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Re: [ARSCLIST] original audio containers
----- Original Message -----
From: "Roger and Allison Kulp" <thorenstd124@xxxxxxxxx>
> I would agree with Steven here.Pre-1930 Columbia sleeves are ridiculously hard
to find,and are far more prone to falling apart than Brunswick and Victor of the
> There are a lot more smaller labels of the acoustic era,that I am not sure
were issued in label/stock sleeves.Some I know are out there(?),but have never
seen."It's a Winner" anyone?
> US record store sleeves of the 78 era are also quite rare too.
First, my experience has been that older Columbia sleeves aren't that
hard to find...but, once found, are usually disintegrating! They used
a heavier, green-tinged stock...which seems to dissolve itself over
Second, many...if not MOST...of the "indie" labels of the twenties
probably never had their own sleeves printed.
Third, the practice of record stores having their own "replacement"
sleeves created for the records they sold seems to have first originated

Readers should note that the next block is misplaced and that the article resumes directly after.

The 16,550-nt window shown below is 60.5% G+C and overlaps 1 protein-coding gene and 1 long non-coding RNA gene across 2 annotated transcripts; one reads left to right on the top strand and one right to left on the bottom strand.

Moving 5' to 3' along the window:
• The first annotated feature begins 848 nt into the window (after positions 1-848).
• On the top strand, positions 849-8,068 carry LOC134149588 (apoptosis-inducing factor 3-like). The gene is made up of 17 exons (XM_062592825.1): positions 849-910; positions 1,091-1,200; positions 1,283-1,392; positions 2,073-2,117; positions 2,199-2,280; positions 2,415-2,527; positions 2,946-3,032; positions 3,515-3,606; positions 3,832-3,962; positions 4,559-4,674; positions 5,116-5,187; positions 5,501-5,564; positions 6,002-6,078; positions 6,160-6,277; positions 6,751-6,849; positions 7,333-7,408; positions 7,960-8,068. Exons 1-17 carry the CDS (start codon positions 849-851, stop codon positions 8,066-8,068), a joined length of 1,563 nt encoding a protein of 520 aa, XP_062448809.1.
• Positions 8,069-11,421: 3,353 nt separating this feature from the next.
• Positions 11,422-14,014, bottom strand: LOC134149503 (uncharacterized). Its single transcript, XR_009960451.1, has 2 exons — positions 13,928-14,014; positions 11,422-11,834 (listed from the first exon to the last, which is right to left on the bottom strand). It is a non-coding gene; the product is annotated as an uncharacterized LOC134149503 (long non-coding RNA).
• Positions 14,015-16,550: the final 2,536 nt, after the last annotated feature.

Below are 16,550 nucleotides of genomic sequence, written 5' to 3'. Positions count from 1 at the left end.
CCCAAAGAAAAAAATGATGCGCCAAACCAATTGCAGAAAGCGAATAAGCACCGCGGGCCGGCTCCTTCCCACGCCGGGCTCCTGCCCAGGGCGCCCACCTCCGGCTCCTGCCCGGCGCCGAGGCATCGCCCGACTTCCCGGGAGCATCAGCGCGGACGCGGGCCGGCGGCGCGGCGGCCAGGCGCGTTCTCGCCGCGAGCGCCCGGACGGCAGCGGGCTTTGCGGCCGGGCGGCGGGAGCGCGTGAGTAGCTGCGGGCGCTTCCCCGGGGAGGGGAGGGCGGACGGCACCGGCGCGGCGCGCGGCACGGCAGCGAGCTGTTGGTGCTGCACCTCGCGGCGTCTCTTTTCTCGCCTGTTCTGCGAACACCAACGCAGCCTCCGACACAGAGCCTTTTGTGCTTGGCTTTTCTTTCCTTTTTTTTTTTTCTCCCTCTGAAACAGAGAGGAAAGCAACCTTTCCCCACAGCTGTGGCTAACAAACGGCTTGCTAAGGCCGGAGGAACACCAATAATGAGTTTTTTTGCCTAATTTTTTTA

post-WWII. Occasionaly, one can find a label-specific sleeve with the
dealer's name stamped thereupon; however, what seems to be more common
are dealer-imprinted "carry bags" in which the customer took his new
records home. Some of these seem to have been provided by labels, for
Finally, the one thing we DON'T know is exactly how records were sold
in the twenties and previous! I have flyers from the late thirties,
made for a record dealer, which announce and list the latest releases
from a large variety (insofar as such existed at that point) of labels...
but, were there any "record stores" that carried a large number of
labels and let the customer choose whose version he/she/it wanted?
If not, who sold the variety of small "indie" labels that appeared
between 1919 and c.1926?! (store-specific labels excluded, of course...)
Steven C. Barr